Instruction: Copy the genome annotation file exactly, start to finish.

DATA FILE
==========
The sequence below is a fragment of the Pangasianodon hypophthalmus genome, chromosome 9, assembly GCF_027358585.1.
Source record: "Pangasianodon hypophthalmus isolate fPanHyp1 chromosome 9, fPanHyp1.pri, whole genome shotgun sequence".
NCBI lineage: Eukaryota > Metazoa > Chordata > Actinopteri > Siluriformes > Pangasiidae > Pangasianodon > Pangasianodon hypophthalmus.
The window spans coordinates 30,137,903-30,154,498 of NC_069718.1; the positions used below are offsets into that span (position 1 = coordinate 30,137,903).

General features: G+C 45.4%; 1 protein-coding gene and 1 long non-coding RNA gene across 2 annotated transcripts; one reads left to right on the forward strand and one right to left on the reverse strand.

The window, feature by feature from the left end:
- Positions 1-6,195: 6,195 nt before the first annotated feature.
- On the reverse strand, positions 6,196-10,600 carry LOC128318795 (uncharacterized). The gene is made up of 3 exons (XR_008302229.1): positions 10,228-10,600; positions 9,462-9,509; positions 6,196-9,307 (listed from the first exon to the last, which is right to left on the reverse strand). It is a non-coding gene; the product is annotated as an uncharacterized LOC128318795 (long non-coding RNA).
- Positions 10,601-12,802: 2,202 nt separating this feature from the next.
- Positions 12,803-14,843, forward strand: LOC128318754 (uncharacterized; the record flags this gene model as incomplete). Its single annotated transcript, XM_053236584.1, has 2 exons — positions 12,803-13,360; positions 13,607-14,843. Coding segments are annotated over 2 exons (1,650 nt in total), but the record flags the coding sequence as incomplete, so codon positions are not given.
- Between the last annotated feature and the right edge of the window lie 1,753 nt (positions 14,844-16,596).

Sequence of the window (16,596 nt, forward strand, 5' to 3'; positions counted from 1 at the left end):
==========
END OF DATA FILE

The sequence below is a fragment of the Pangasianodon hypophthalmus genome, chromosome 9, assembly GCF_027358585.1.
Source record: "Pangasianodon hypophthalmus isolate fPanHyp1 chromosome 9, fPanHyp1.pri, whole genome shotgun sequence".
NCBI lineage: Eukaryota > Metazoa > Chordata > Actinopteri > Siluriformes > Pangasiidae > Pangasianodon > Pangasianodon hypophthalmus.
The window spans coordinates 30,137,903-30,154,498 of NC_069718.1; the positions used below are offsets into that span (position 1 = coordinate 30,137,903).

General features: G+C 45.4%; 1 protein-coding gene and 1 long non-coding RNA gene across 2 annotated transcripts; one reads left to right on the forward strand and one right to left on the reverse strand.

The window, feature by feature from the left end:
- Positions 1-6,195: 6,195 nt before the first annotated feature.
- On the reverse strand, positions 6,196-10,600 carry LOC128318795 (uncharacterized). The gene is made up of 3 exons (XR_008302229.1): positions 10,228-10,600; positions 9,462-9,509; positions 6,196-9,307 (listed from the first exon to the last, which is right to left on the reverse strand). It is a non-coding gene; the product is annotated as an uncharacterized LOC128318795 (long non-coding RNA).
- Positions 10,601-12,802: 2,202 nt separating this feature from the next.
- Positions 12,803-14,843, forward strand: LOC128318754 (uncharacterized; the record flags this gene model as incomplete). Its single annotated transcript, XM_053236584.1, has 2 exons — positions 12,803-13,360; positions 13,607-14,843. Coding segments are annotated over 2 exons (1,650 nt in total), but the record flags the coding sequence as incomplete, so codon positions are not given.
- Between the last annotated feature and the right edge of the window lie 1,753 nt (positions 14,844-16,596).

Sequence of the window (16,596 nt, forward strand, 5' to 3'; positions counted from 1 at the left end):